"Freelance workers aren't free," said Zwicker (D-Mercer/Somerset/Hunterdon/Middlesex). "Freelance workers must be paid the compensation they've earned, and we need to ensure this basic fairness afforded to every other worker. Freelances are a valuable part of our workforce, and they provide many services, but too often they lack basic protections. This bill will ensure they're treated fairly, benefiting our economy and, in the end, everyone."
"Freelance workers are invaluable," said Johnson (D-Bergen). "Many businesses rely on them for all types of work, and that's great, but these workers deserve equal protections under the law. This bill is fairness, plain and simple."
The bill defines "client" as a sole proprietorship, partnership, corporation, limited liability company, association or other business entity or a nonprofit organization contracting with a freelance worker for compensation equal to or greater than $600.
Under the bill, a freelance worker must be paid the compensation earned in accordance with the agreed work terms, which must be reduced to writing. If a freelance worker and client did not agree on a date for payment of compensation earned or a mechanism by which that date is determined, then the freelance worker must be paid the compensation earned not later than 30 days after the completion of the freelance worker's services under the written contract. The bill also provides that the contract must be signed by the freelance worker, kept on file by the client for a period of not less than six years, and made available to the Commissioner of Labor and Workforce Development upon request.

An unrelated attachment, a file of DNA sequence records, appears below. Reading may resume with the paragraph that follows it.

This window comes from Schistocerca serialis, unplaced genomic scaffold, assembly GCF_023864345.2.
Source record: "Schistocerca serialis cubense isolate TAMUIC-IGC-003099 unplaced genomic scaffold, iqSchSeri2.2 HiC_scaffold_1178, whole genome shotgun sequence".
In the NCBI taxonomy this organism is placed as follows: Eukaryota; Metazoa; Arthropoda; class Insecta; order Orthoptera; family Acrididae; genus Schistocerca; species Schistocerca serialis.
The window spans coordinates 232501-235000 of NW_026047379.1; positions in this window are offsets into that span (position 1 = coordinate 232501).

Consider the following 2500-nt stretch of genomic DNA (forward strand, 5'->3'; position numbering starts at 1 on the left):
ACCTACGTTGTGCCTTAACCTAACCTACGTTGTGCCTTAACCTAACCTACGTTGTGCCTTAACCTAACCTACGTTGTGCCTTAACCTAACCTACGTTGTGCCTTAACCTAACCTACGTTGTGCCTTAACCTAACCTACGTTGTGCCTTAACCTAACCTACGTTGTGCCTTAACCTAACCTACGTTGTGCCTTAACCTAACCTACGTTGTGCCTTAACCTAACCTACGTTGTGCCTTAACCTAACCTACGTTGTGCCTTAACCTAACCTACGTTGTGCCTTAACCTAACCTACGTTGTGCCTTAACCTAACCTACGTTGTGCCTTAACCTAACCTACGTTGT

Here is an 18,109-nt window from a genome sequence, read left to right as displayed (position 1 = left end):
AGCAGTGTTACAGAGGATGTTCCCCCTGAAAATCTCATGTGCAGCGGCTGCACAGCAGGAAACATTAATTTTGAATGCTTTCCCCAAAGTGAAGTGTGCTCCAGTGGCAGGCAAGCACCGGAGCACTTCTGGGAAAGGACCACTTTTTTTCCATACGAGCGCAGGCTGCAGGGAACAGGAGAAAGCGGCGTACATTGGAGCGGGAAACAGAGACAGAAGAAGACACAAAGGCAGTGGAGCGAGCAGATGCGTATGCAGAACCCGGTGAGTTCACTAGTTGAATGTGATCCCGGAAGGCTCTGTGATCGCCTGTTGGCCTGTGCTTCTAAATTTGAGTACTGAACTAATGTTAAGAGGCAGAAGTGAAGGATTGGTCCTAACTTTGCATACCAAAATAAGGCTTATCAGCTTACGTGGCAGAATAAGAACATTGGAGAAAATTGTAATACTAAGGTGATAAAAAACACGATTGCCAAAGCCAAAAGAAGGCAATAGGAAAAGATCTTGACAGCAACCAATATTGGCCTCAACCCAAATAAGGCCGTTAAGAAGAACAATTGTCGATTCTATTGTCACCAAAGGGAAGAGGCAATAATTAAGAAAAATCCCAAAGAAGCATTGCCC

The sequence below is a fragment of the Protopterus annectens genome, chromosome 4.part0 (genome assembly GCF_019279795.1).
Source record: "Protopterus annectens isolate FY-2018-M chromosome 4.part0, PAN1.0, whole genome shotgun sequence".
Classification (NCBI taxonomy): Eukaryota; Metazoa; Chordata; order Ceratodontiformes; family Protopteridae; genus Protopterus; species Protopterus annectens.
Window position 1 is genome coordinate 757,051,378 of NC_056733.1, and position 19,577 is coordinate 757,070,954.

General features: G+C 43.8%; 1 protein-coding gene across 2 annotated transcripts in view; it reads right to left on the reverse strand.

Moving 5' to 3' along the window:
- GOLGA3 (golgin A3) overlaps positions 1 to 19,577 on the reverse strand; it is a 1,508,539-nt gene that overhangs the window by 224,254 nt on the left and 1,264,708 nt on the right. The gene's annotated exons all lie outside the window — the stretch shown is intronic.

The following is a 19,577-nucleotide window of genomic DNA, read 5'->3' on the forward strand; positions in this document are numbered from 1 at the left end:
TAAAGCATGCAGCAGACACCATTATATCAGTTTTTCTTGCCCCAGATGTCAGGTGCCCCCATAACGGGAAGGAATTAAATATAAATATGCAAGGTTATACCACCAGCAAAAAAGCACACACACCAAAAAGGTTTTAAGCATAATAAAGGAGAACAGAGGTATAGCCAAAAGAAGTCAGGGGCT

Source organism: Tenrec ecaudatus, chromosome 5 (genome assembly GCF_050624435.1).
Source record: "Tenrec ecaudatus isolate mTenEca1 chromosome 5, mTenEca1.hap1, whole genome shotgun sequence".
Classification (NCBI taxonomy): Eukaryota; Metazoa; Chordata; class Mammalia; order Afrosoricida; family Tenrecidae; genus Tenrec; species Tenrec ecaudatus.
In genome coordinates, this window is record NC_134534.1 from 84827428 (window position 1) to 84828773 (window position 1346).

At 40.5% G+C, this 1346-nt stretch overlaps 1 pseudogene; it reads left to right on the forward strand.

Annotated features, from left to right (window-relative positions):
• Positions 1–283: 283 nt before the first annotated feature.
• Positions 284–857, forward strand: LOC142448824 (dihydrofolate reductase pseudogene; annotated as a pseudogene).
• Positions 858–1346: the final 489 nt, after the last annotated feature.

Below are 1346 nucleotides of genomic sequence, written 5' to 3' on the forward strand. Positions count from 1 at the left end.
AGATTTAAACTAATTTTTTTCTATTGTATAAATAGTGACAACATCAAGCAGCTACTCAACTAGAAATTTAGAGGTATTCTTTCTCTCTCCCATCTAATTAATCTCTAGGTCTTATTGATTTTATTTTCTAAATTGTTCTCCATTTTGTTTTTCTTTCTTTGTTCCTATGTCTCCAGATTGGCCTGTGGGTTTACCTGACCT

It is a violation of the bill if a client is found to threaten, intimidate, discipline, harass, deny a work opportunity to or discriminate against a freelance worker, or take any other action that penalizes a freelance worker for, or is reasonably likely to deter a freelance worker from, exercising or attempting to exercise any right provided under this act, or from obtaining a future work opportunity because the freelance worker has done so.